Carl Gunnarsson’s overtime goal in Game 2 of the 2019 Stanley Cup Final is an indelible moment for the Blues franchise, an integral step on the road to the team’s first Stanley Cup. It took on even more charm with the back story that Gunnarsson, who had hit the crossbar with a shot in the third period, had told coach Craig Berube in the locker room bathroom before the overtime that he would score if he got another chance.
To Gunnarsson, the memories of the goal are a bit hazy, and it’s tough to separate what he saw in the moment from what he’s seen over the years watching replays.
“I saw (the referee) had his hand up and it was a delayed penalty and I don’t get too many chances to stick around for that,” he said Wednesday, the day he announced his retirement after 12 seasons in the NHL, the past seven with the Blues. “And then it all mixes in with the videos and the pictures I’ve seen of it afterward. It’s kind of a blur, then coming into the locker room and the whole story with Berube. It’s kind of a blur. But when you see it on video, it’s just a good feeling.”
If not for that goal, Gunnarsson would be remembered for being a low-key, stay-at-home defenseman with a jovial spirit for the Blues. But thanks to that goal, one of just 16 he scored with the Blues, he helped the team win a Stanley Cup and he moved into cult hero status. He became an unlikely fixture with the team, with only Jaden Schwartz and Vladimir Tarasenko having more longevity with the team this season.
“I just never saw myself really getting into the league,” he said. “But when I finally did, it’s just been crazy to stick around for 12 years. It’s something to be proud of and something that no one can take away from me. To top it off with winning the Cup too, it feels pretty darn good.”
His retirement was not surprising. Gunnarsson suffered a serious knee injury in a collision into the boards with Gabriel Vilardi of the Kings on Feb. 22 which kept him out the rest of the season. With his contract ending after the season and his 35th birthday looming, the injury looked like it could be career-ending, as well as season-ending.
“(Retirement) has been growing in my mind for a little bit,” he said, “and I felt like this was the right time. I’m proud and happy of my career and what I’ve done and I just felt like, this is a good time right now. My body has been taking a beating a little bit, too. (He appeared in just 73 games over the past three seasons.) So I feel I feel pretty confident and happy about the decision. It might be different when the season starts again. But right now I feel pretty confident about it, like it was the right move to do.”
Gunnarsson said he is still rehabbing the injury and likely wouldn’t be ready until maybe late November, almost two months into the season, which would further complicate signing with a team. Still, he felt he could have played a couple more seasons. “I just decided that this was the time,” he said.
The Blues acquired Gunnarsson, along with a draft pick that became Ville Husso, in a trade with Toronto on June 28, 2014 for Roman Polak. In his seven seasons here, Gunnarsson appeared in 325 games (22nd most among defensemen in team history), with 15 goals and 37 assists. In 61 postseason games, he had one goal – the Game 2 winner – and five assists. He is one of 10 Blues defensemen to play over 300 games and have a plus-minus of plus-40 or better, a list that includes Al MacInnis, Chris Pronger, Barret Jackman and Barclay Plager.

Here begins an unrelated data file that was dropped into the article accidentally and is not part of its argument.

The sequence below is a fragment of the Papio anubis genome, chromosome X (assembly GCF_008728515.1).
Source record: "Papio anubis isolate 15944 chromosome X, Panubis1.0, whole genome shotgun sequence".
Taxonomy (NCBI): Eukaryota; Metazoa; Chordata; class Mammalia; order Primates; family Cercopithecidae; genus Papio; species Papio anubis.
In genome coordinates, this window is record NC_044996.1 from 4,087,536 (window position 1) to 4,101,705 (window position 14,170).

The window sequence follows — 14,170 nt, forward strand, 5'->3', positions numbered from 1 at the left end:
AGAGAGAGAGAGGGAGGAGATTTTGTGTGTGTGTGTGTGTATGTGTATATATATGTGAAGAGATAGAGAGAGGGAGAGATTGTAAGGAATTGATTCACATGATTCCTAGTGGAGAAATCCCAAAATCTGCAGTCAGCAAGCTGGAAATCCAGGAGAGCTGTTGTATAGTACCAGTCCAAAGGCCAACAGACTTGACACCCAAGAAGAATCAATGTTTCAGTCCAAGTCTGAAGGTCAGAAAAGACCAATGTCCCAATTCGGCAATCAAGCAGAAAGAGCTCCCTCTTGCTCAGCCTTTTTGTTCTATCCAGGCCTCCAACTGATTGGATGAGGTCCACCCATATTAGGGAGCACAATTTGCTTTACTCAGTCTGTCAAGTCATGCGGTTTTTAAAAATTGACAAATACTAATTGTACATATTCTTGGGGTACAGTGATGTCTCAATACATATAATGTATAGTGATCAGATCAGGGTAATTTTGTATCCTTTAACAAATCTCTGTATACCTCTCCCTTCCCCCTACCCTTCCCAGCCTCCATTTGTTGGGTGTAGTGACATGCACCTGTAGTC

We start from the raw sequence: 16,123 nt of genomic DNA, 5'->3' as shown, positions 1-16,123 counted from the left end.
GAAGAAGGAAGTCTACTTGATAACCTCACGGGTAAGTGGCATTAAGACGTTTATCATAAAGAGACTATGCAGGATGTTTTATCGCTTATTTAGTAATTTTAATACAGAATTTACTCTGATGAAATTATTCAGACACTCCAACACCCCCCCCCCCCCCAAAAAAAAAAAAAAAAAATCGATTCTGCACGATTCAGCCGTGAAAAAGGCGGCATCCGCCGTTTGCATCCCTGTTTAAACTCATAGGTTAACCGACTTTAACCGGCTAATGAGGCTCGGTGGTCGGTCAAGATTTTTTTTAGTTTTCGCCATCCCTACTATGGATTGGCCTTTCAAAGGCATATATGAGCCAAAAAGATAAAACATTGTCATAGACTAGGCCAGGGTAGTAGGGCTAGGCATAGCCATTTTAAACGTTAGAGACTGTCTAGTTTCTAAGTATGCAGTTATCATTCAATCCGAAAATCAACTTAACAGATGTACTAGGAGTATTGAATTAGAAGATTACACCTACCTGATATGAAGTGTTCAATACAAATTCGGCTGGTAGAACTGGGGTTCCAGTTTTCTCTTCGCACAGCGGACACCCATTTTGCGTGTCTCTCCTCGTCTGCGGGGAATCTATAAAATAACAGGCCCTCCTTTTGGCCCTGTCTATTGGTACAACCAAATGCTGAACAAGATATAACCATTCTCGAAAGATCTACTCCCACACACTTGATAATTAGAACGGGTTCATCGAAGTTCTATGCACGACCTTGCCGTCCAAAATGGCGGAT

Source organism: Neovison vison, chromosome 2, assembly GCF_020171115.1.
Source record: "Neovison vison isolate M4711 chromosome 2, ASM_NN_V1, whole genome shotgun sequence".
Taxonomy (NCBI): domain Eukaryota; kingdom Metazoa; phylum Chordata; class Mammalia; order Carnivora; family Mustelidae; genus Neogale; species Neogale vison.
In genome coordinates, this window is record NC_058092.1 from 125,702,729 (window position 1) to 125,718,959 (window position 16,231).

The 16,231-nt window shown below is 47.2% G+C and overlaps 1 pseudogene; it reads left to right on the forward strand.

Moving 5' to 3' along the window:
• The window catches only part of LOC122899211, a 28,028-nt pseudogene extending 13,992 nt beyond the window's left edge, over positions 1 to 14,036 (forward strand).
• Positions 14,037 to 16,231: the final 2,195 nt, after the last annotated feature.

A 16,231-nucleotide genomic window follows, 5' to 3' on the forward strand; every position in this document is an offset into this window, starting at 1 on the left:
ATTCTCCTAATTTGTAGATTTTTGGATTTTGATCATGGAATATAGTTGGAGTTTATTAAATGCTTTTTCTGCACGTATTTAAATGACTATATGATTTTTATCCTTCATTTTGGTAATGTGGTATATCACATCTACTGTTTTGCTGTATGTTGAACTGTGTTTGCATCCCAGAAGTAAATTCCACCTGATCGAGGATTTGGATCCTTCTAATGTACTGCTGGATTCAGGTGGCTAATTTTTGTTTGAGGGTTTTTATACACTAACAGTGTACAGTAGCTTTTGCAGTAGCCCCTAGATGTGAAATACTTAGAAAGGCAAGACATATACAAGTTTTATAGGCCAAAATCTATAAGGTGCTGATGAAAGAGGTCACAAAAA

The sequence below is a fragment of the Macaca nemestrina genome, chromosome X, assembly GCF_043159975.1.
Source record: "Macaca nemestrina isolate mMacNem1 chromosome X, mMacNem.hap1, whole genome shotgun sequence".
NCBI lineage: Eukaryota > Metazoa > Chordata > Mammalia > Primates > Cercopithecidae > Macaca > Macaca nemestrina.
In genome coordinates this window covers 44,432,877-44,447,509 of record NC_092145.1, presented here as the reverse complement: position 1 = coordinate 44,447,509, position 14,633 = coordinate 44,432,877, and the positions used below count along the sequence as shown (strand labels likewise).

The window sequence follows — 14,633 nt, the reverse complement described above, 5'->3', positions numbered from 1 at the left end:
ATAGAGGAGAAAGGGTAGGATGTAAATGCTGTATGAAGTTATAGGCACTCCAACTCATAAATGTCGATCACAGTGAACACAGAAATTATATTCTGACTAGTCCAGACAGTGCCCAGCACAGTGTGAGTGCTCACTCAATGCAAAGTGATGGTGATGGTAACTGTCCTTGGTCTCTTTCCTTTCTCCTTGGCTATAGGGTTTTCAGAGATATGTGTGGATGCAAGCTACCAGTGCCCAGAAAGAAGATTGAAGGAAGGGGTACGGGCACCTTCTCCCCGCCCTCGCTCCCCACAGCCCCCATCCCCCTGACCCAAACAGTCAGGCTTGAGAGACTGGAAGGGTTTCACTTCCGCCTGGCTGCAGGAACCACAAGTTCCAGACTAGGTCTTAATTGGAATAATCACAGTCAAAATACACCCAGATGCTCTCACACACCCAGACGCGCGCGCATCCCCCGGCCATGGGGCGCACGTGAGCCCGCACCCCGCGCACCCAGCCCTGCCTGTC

“One of the best teammates ever!” tweeted forward David Perron. “You made us believe with that OT goal in Game 2! Will never forget that moment & more together!”
Gunnarsson’s departure reflects the changing of the guard for the Blues’ defense. He joins Alex Pietrangelo, Jay Bouwmeester and Joel Edmundson as members of the Stanley Cup defensive unit to have either retired or gone to another team. Colton Parayko, Vince Dunn and Robert Bortuzzo are the only ones left, and Dunn could move on this summer, either in a trade or in the expansion draft.
“It moves quickly in this business, right?” Gunnarsson said. “That’s how it is. It’s too bad, but that’s going to happen. It’s not easy, keeping a group like that together. But some good memories from that group.”
Gunnarsson plans to spend the summer in St. Louis before he and his family move back to his native Sweden. After a lifetime of playing hockey, he doesn’t expect to be done with it.
“I’m not going to drop hockey totally,” he said. “Right now, I don’t see myself getting back into the game any time soon. I want to take a little time off for a bit and just hang back for a bit and see how that feels. It might be different too when the season starts, I might get that itch back and want to get back into it. But one way or another, I’ll be connected to hockey, but if it’s going to be coaching or something else, I have no idea. We’ll see.”
Gunnarsson’s time in North America was spent in two very different cities, the hockey fishbowl that is Toronto and then St. Louis, a city where he said when people saw him, they usually left him alone. St. Louis will always stand out, in part because it’s here that his two children, Elise and Otis, were born.
“It’s a very generous city in a way of taking people in, welcoming everyone and helping out in a community that I haven’t seen anywhere else,” he said. “I’m going to miss that, coming down to the rink, the hockey part for sure, the fans. Being here for seven years, this is our home. We’re going to miss a ton here.”